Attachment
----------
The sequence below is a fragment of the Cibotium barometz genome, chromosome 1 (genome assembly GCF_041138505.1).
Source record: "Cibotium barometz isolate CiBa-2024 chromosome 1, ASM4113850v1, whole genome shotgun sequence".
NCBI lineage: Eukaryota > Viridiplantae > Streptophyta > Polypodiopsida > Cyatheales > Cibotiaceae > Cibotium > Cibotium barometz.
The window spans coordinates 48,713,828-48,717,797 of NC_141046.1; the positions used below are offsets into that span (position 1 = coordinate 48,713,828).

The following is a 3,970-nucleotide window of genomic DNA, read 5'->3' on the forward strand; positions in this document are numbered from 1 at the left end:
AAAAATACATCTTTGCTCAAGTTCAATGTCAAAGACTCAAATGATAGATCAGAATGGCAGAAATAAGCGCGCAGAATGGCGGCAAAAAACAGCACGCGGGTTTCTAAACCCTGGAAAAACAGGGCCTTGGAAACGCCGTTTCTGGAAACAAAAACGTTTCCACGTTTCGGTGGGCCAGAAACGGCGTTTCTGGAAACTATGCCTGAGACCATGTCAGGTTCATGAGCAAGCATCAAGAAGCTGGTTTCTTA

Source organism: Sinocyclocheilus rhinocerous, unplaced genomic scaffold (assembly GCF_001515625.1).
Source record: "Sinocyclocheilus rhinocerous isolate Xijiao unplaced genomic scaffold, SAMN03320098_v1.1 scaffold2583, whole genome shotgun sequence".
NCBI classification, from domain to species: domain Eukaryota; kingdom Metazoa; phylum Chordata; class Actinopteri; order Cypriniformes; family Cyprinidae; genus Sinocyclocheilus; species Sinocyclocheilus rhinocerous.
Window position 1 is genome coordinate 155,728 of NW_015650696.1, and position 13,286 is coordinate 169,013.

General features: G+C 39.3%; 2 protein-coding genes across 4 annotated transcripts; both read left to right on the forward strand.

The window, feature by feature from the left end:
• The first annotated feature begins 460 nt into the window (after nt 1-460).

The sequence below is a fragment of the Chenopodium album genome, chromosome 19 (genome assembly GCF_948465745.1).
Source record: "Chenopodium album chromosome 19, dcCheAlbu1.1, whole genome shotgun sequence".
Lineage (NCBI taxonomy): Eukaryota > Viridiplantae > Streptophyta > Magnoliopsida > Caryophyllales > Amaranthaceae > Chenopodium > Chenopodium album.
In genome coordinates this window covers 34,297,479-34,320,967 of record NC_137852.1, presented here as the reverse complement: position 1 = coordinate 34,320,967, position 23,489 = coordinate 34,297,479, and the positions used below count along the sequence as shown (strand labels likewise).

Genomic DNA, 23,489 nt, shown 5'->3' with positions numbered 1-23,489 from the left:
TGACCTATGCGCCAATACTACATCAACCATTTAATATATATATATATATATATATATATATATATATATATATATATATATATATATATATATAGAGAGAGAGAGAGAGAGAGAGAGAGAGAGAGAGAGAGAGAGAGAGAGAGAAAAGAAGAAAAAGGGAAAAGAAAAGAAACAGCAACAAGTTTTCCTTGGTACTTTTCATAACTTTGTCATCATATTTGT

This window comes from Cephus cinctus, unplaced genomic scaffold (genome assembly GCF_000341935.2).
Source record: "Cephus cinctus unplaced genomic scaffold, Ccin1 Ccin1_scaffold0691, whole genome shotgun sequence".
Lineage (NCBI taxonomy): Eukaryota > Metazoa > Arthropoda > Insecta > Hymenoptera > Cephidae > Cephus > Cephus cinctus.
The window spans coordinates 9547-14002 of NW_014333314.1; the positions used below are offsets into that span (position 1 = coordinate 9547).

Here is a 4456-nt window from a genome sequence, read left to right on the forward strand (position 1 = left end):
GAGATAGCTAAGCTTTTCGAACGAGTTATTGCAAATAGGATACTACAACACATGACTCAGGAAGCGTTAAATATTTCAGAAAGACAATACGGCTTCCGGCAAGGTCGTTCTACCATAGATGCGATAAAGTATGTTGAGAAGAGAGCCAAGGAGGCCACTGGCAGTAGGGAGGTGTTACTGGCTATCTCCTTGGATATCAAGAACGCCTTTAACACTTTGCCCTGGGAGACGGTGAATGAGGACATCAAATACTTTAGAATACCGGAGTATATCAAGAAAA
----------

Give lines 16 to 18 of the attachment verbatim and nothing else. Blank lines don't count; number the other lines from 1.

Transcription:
Lineage (NCBI taxonomy): Eukaryota > Viridiplantae > Streptophyta > Magnoliopsida > Caryophyllales > Amaranthaceae > Chenopodium > Chenopodium album.
In genome coordinates this window covers 34,297,479-34,320,967 of record NC_137852.1, presented here as the reverse complement: position 1 = coordinate 34,320,967, position 23,489 = coordinate 34,297,479, and the positions used below count along the sequence as shown (strand labels likewise).

Genomic DNA, 23,489 nt, shown 5'->3' with positions numbered 1-23,489 from the left: